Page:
Pears are approximately 17 to 18 millimeters in diameter. Growers should continue to protect against pear scab and scout for fire blight and pear psylla activity.

Small fruit

In grapes, cool temperatures have slowed growth just short of bloom for most cultivars. ‘Concord’ and ‘Niagara’ are at pre-bloom at SWMREC and elsewhere. Grape berry moth numbers continue to increase, but numbers are still light. The first generation of grape berry moth overwinters as pupae in leaf litter around vineyards and emerges before bloom.

The Enviro-weather grape berry moth model tracks the predicted percentage of egglaying for grape berry moth and predicts the start of second, third and fourth generation egglaying (810, 1620 and 2430 GDD base 47 F from the biofix of wild grape bloom respectively). We reached biofix for grape berry moth in some parts of Berrien County on May 25 and other parts of Berrien and Van Buren counties on May 26-28. Biofix is calculated as 50 percent bloom on wild grapes (Vitis riparia).

As we approach bloom in grapes, the importance of timely fungicide applications with good coverage is essential. If it has not been done already, take time to replace worn nozzles on sprayers and calibrate sprayers to ensure that grape canopies are well covered and costly plant protection materials are not wasted.

Symptoms of phomopsis are becoming easier to find. Cool temperatures, rainfall and early morning dews have provided sufficient hours of leaf wetness to trigger infection. With temperatures in the 60s and 70s, six to 10 hours of leaf wetness is sufficient for phomopsis to infect shoots and leaves.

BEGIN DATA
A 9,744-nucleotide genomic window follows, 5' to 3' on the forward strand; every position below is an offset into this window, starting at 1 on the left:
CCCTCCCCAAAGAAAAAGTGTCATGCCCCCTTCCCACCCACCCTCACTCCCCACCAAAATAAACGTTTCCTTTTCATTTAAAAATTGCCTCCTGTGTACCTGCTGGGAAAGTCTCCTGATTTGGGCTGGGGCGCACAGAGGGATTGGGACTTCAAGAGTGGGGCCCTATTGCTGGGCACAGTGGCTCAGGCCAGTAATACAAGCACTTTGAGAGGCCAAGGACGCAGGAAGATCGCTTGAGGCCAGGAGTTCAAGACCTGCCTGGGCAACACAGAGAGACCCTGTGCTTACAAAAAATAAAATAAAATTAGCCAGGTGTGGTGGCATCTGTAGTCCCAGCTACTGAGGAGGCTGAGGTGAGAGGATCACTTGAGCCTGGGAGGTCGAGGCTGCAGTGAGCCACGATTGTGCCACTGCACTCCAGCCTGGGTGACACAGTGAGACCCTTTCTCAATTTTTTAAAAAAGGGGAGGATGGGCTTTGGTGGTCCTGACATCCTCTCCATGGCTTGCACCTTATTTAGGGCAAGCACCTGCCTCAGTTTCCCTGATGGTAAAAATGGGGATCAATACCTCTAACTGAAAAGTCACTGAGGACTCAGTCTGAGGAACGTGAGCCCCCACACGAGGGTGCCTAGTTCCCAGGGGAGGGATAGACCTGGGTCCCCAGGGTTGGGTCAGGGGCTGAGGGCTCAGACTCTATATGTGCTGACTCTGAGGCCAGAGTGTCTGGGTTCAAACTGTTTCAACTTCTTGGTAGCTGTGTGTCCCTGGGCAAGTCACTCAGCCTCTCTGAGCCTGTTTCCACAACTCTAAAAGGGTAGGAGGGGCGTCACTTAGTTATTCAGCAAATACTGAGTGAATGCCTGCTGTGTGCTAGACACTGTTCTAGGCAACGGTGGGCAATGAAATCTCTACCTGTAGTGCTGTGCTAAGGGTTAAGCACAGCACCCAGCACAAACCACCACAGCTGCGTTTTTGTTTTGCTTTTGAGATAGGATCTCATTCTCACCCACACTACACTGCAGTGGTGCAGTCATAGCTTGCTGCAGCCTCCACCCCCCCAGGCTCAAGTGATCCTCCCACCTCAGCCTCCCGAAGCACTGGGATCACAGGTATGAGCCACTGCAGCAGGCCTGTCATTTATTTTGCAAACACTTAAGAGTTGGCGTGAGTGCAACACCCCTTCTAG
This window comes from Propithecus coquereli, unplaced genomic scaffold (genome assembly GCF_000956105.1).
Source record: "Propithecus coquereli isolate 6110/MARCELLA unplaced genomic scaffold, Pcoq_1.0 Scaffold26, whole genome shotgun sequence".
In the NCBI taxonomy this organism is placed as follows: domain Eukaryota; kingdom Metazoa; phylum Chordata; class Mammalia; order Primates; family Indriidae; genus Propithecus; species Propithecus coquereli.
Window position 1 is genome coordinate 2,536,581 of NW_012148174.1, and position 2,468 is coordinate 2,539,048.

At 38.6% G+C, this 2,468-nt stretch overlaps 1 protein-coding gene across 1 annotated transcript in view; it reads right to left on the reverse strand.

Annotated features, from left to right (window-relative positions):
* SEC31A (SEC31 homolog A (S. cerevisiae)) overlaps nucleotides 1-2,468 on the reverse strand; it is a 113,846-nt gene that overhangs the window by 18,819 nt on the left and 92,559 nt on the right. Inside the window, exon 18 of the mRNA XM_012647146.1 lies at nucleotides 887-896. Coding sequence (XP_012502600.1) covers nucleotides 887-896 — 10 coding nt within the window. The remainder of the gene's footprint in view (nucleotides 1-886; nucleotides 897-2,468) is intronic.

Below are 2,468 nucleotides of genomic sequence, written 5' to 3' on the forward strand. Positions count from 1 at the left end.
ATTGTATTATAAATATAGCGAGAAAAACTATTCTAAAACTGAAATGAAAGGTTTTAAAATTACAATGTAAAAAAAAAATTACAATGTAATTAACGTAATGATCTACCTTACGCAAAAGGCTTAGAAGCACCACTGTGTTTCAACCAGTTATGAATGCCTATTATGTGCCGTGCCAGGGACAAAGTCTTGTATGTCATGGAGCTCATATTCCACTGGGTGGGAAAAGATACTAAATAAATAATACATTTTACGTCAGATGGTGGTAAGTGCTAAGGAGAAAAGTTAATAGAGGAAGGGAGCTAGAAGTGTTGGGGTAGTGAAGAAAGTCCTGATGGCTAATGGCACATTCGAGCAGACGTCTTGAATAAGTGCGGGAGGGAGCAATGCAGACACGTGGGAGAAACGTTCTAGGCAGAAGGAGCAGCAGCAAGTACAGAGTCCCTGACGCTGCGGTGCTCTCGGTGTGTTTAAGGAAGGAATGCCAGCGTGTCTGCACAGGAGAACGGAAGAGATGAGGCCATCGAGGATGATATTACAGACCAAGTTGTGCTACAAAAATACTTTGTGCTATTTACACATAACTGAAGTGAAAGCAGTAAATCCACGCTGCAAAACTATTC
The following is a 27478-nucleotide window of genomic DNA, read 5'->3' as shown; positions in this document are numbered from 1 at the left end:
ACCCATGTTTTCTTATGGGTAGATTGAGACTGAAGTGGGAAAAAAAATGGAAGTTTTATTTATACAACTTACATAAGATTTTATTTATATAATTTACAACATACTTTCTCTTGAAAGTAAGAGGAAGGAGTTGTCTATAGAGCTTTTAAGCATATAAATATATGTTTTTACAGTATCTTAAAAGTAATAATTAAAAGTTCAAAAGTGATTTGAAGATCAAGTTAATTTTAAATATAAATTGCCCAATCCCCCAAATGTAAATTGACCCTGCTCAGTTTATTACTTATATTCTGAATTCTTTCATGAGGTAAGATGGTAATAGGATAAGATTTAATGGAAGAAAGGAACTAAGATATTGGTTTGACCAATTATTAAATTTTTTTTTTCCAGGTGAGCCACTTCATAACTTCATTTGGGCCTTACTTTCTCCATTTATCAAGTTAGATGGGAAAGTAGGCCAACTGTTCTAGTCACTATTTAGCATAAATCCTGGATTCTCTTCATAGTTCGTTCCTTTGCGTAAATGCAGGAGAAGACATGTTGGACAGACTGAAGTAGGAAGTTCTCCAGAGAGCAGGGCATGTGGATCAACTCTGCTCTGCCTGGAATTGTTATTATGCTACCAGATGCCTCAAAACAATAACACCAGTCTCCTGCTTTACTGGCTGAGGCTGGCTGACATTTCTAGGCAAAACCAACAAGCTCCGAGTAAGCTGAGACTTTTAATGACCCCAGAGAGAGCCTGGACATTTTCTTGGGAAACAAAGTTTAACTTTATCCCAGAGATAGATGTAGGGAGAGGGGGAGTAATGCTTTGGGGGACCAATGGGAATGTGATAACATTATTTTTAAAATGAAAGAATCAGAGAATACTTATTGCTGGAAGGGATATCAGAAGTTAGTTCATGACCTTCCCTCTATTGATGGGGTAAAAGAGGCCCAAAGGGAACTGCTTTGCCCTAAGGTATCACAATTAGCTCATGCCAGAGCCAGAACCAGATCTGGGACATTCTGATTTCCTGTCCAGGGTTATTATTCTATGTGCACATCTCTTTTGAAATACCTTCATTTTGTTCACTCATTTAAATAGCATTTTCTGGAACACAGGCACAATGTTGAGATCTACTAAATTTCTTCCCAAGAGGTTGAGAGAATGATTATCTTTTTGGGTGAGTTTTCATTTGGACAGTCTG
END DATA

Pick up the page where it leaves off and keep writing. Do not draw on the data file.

The first spots of black rot in a vineyard with a history of the disease were found late last week. The weather has been a little cool for black rot, but with temperatures in the 70 to 80 degree range, infection requires on six to seven hours of leaf wetness. Consult the 2013 Michigan Fruit Management Guide (E154) for recommended fungicides. Downy mildew needs five hours of leaf wetness at 50 F, three hours at 70F and two to three hours at 80 F.

Powdery mildew control should be applied now for problem areas or highly susceptible varieties. Begin checking leaves inside the canopy closest to the trunk for powdery mildew. Powdery mildew is favored by high humidity and temperatures in the 68 to 81 F range.

Blueberries have green fruit. Last week’s rain brought a quick end to bloom. Fruit set in many fields is heavy, but some growers complain of light set and are concerned about pollination. We should have a good handle on the crop soon. Red leaves from cool weather are still visible. This red coloration will go away when warm weather returns.